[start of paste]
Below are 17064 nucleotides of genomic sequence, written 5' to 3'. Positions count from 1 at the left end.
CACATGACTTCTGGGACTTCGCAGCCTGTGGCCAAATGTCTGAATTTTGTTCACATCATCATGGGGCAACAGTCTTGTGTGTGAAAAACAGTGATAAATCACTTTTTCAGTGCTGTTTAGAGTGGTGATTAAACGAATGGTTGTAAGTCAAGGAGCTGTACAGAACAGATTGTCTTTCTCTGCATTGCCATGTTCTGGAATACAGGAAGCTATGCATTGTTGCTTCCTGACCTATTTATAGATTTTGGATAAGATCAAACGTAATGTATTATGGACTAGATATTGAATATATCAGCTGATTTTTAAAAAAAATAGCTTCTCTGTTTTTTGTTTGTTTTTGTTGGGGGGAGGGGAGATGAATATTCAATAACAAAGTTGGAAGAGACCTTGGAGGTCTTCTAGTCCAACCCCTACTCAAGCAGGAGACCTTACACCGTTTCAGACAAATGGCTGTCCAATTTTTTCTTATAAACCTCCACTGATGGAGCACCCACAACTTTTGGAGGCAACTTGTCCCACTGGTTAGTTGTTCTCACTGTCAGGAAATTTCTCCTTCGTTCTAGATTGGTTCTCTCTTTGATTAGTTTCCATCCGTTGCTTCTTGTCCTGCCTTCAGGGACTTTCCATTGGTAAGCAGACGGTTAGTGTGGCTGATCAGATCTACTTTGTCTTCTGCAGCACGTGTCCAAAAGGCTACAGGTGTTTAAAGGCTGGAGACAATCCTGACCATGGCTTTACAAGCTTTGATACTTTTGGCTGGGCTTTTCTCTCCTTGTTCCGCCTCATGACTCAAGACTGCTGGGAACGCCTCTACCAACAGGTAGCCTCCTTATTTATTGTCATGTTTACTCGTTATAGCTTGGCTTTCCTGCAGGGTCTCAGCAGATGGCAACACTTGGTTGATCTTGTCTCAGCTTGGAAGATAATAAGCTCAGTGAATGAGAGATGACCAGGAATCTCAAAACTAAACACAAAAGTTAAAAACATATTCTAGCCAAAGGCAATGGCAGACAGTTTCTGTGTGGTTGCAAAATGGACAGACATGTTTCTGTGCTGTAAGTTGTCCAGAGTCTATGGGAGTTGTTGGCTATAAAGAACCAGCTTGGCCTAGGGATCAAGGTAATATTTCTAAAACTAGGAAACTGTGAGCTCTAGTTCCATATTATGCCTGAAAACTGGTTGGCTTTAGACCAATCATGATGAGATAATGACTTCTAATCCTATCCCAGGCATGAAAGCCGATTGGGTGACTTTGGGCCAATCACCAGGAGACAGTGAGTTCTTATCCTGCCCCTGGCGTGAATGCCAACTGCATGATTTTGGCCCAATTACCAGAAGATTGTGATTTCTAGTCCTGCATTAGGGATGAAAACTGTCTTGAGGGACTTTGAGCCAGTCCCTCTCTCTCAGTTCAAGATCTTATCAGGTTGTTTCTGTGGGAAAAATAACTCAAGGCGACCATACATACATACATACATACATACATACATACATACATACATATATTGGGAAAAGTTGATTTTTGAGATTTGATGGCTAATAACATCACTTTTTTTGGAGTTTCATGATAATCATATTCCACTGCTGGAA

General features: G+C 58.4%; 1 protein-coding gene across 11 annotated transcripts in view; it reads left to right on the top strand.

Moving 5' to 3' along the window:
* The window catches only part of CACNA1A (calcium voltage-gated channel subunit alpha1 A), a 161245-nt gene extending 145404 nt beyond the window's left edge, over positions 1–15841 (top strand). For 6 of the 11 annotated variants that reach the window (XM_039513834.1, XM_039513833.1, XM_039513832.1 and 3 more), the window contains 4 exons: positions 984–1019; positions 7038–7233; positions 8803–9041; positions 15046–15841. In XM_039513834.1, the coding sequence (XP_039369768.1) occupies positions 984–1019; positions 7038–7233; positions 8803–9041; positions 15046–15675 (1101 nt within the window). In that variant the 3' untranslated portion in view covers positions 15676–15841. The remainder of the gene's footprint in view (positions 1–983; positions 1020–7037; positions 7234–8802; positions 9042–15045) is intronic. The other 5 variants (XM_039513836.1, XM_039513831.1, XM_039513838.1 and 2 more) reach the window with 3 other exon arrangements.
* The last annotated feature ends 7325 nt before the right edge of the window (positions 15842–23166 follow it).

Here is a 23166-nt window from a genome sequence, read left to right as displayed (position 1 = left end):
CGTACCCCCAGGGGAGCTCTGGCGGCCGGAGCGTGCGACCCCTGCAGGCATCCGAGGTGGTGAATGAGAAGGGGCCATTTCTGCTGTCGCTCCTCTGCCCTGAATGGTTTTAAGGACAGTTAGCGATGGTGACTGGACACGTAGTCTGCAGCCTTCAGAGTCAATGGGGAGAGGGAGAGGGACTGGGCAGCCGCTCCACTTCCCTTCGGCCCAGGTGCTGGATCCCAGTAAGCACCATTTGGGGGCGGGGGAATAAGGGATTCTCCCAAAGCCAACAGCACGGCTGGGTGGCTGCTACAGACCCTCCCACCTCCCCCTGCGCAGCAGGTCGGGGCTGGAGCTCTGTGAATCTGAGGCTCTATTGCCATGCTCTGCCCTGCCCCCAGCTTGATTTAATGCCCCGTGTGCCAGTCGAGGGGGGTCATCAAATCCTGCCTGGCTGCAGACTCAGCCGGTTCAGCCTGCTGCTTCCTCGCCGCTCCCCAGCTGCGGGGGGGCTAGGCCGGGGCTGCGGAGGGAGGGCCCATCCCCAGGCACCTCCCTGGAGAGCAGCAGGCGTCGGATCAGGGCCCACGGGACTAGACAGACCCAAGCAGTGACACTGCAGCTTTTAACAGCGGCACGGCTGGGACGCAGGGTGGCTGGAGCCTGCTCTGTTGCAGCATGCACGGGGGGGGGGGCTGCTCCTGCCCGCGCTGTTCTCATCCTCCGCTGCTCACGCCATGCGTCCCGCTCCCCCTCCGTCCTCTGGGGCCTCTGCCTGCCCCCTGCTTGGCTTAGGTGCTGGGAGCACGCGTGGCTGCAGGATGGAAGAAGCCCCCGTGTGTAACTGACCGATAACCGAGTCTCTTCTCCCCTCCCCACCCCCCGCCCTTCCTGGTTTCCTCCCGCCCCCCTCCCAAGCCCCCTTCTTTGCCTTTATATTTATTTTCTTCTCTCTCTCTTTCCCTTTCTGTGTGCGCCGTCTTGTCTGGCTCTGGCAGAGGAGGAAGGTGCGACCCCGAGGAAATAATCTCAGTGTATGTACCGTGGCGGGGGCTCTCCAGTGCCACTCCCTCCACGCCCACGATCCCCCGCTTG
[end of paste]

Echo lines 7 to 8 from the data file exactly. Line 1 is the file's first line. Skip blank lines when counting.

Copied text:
Here is a 23166-nt window from a genome sequence, read left to right as displayed (position 1 = left end):
CGTACCCCCAGGGGAGCTCTGGCGGCCGGAGCGTGCGACCCCTGCAGGCATCCGAGGTGGTGAATGAGAAGGGGCCATTTCTGCTGTCGCTCCTCTGCCCTGAATGGTTTTAAGGACAGTTAGCGATGGTGACTGGACACGTAGTCTGCAGCCTTCAGAGTCAATGGGGAGAGGGAGAGGGACTGGGCAGCCGCTCCACTTCCCTTCGGCCCAGGTGCTGGATCCCAGTAAGCACCATTTGGGGGCGGGGGAATAAGGGATTCTCCCAAAGCCAACAGCACGGCTGGGTGGCTGCTACAGACCCTCCCACCTCCCCCTGCGCAGCAGGTCGGGGCTGGAGCTCTGTGAATCTGAGGCTCTATTGCCATGCTCTGCCCTGCCCCCAGCTTGATTTAATGCCCCGTGTGCCAGTCGAGGGGGGTCATCAAATCCTGCCTGGCTGCAGACTCAGCCGGTTCAGCCTGCTGCTTCCTCGCCGCTCCCCAGCTGCGGGGGGGCTAGGCCGGGGCTGCGGAGGGAGGGCCCATCCCCAGGCACCTCCCTGGAGAGCAGCAGGCGTCGGATCAGGGCCCACGGGACTAGACAGACCCAAGCAGTGACACTGCAGCTTTTAACAGCGGCACGGCTGGGACGCAGGGTGGCTGGAGCCTGCTCTGTTGCAGCATGCACGGGGGGGGGGGCTGCTCCTGCCCGCGCTGTTCTCATCCTCCGCTGCTCACGCCATGCGTCCCGCTCCCCCTCCGTCCTCTGGGGCCTCTGCCTGCCCCCTGCTTGGCTTAGGTGCTGGGAGCACGCGTGGCTGCAGGATGGAAGAAGCCCCCGTGTGTAACTGACCGATAACCGAGTCTCTTCTCCCCTCCCCACCCCCCGCCCTTCCTGGTTTCCTCCCGCCCCCCTCCCAAGCCCCCTTCTTTGCCTTTATATTTATTTTCTTCTCTCTCTCTTTCCCTTTCTGTGTGCGCCGTCTTGTCTGGCTCTGGCAGAGGAGGAAGGTGCGACCCCGAGGAAATAATCTCAGTGTATGTACCGTGGCGGGGGCTCTCCAGTGCCACTCCCTCCACGCCCACGATCCCCCGCTTG